The German industrial group Siemens said on Saturday evening it had agreed on a deal to construct 2,000 kilometers (1,243 miles) of high-speed rail lines across Egypt.
The deal, which is worth €8.1 billion ($8.7 billion), is the biggest order in the Munich-based company’s 175-year history.
The contract includes, besides the rail lines, 41 high-speed trains; 94 regional trains, 41 freight trains, and eight depots and freight stations.
It also stipulates that Siemens will be responsible for maintenance for 15 years.
The mega-project aims to connect 60 cities by train, at speeds of up to 230 kilometers per hour, providing rail access to around 90% of the population, according to Siemens.
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Egyptian President Abdel Fatah el-Sisi called the planned network “the beginning of a new era for the rail system in Egypt, Africa and the Middle East;” during the contract signing ceremony.
World’s sixth largest rail network
“With our latest technology for rolling stock, signaling and maintenance, Egypt will have the sixth-largest and most modern high-speed rail network in the world;” Siemens CEO Roland Busch said at the ceremony.
The project will be carried out under the Siemens mobility branch of the group in cooperation with two partner companies.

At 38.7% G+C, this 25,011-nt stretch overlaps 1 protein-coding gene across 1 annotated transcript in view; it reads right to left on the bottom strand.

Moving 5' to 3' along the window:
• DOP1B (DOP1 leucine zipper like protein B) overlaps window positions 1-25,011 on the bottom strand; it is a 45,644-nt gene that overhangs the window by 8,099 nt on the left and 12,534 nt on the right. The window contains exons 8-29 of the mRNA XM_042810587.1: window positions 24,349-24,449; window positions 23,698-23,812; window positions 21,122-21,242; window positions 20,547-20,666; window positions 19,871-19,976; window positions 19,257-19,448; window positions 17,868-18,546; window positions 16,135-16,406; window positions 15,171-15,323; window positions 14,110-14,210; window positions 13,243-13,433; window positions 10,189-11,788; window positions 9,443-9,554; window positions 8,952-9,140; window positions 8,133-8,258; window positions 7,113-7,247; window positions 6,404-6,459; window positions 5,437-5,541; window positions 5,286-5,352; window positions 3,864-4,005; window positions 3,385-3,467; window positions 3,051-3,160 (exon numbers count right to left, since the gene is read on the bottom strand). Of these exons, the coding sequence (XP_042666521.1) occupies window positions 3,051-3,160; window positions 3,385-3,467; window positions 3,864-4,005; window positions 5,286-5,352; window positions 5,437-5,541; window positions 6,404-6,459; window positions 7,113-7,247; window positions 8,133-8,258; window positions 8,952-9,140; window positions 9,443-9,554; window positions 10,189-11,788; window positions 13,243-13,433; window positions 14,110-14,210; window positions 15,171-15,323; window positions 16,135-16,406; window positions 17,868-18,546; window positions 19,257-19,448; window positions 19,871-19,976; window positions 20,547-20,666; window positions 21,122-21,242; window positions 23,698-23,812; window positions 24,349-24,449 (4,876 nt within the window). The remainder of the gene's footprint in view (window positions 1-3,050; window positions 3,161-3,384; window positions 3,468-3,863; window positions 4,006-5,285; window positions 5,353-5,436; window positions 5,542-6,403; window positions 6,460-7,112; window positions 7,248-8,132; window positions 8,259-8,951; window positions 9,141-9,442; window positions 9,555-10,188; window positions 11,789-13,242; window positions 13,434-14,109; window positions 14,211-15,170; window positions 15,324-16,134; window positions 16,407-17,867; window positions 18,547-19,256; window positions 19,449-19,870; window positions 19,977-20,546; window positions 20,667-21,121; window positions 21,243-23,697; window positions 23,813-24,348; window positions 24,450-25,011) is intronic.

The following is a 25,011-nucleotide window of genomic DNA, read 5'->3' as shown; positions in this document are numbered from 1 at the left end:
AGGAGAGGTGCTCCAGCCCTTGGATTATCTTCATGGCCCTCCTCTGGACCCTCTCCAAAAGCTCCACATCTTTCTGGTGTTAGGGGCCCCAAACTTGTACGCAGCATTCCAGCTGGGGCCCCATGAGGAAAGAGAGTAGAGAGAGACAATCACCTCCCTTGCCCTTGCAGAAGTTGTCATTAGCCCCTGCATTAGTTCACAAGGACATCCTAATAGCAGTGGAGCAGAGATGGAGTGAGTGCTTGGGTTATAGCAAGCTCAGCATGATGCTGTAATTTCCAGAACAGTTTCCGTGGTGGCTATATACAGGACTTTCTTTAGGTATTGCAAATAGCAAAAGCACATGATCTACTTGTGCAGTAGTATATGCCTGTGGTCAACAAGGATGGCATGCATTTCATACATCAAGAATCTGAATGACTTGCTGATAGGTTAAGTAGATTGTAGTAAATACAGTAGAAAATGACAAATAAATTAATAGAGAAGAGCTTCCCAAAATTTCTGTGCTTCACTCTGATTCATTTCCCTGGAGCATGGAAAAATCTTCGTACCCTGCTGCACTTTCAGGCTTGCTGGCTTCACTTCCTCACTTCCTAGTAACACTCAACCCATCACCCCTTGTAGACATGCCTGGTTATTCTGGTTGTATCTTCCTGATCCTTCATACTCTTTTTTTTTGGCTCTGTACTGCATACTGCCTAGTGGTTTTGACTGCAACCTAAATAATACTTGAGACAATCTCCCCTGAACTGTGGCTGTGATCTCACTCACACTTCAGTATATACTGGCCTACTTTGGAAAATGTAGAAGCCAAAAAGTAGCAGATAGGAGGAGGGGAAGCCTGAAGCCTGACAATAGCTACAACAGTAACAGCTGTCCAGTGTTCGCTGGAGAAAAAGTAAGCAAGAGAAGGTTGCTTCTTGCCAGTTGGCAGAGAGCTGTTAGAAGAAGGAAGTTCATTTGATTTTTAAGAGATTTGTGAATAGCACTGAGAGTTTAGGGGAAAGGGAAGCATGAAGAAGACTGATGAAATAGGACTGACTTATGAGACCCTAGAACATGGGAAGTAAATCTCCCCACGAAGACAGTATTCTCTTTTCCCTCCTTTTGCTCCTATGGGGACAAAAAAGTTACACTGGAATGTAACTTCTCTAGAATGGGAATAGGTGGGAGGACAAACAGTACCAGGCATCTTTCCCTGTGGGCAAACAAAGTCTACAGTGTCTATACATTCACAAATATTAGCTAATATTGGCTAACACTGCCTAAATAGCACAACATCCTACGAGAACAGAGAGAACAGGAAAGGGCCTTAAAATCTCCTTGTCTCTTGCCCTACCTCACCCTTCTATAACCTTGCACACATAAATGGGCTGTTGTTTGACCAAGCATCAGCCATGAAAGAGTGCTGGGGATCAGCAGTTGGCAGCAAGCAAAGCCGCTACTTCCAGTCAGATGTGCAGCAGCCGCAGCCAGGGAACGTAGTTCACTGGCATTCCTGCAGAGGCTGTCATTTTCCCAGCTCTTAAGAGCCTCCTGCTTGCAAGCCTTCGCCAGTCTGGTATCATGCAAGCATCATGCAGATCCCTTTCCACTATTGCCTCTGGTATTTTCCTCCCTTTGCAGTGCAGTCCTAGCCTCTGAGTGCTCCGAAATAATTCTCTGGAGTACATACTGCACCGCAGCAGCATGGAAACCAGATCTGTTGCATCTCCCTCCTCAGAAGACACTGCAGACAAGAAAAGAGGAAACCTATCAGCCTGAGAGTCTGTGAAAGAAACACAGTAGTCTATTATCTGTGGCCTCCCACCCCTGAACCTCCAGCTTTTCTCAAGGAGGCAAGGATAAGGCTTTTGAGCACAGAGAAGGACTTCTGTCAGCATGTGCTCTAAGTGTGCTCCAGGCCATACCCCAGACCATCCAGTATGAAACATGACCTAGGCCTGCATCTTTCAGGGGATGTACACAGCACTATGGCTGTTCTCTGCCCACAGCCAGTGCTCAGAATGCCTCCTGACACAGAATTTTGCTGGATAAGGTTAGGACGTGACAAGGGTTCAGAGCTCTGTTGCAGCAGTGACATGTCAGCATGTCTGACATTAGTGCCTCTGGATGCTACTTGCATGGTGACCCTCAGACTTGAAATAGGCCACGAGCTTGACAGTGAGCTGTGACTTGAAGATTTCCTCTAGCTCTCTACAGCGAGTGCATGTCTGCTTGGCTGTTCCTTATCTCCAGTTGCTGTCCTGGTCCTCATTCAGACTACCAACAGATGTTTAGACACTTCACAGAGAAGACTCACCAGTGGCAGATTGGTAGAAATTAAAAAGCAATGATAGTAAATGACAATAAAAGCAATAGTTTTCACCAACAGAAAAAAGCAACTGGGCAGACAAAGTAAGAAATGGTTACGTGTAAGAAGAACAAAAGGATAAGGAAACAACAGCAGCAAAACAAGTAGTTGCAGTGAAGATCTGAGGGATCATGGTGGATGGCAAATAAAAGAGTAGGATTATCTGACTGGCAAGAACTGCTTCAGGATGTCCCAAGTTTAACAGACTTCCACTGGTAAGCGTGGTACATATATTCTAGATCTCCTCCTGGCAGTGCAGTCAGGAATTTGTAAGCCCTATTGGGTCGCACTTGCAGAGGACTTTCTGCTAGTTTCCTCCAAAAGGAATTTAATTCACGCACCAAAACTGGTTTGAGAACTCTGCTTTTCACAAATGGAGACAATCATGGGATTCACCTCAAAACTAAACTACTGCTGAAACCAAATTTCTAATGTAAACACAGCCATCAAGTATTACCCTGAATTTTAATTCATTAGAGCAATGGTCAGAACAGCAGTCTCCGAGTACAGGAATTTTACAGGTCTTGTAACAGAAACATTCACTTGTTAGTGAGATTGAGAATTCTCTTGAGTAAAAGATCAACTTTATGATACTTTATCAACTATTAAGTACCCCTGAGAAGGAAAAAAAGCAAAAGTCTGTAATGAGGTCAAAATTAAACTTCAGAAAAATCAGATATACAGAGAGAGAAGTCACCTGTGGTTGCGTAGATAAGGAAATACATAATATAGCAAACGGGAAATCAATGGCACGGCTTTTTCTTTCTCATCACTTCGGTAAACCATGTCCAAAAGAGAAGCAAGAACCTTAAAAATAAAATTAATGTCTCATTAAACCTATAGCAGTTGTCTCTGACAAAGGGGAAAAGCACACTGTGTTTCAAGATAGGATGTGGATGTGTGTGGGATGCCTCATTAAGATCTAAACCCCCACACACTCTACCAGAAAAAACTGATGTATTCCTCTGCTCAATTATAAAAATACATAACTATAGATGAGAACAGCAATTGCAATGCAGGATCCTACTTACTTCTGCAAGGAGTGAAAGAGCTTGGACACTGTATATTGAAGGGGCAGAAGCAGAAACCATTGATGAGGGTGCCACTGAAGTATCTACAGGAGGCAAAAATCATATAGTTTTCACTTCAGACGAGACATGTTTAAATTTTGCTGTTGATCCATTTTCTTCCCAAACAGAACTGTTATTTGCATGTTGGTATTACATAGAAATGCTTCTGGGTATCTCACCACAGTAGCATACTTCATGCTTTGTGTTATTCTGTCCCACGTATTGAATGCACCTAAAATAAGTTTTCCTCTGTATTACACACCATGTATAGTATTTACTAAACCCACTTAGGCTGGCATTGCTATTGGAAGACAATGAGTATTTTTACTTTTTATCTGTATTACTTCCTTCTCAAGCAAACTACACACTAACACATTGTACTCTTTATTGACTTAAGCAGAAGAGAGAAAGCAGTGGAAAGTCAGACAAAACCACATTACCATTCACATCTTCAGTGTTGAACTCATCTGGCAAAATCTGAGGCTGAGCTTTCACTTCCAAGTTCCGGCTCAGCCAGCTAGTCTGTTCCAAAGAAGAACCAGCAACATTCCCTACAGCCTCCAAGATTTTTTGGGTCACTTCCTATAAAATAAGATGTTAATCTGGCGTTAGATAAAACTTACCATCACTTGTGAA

The cost of the deal includes the €2.7 billion that was agreed last year for the first stretch of track; the so-called “Suez Canal on rails,” that will run 660 kilometers from the Red Sea port city of Ain Sochhna to Marsa Matruh and Alexandria on the Mediterranean coast.
Company promises 40,000 jobs
The second stretch of track, a total of 1,100 kilometers, will connect the capital Cairo with the southern city of Abu Simbel; close to the border with Sudan, and pass through settlements along the Nile.
The third will run from the central city of Luxor to the coastal city of Hurghada, covering some 225 kilometers; aiding in the transport of goods from the Mediterranean to the key port of Safaga.
Siemens said that the project will create some 40,000 jobs in Egypt; as well as an extra 6,700 jobs in connected industries.
The company also claimed that the fully electrified network would lower CO2 output by around 70% in comparison to journeys made by bus or car.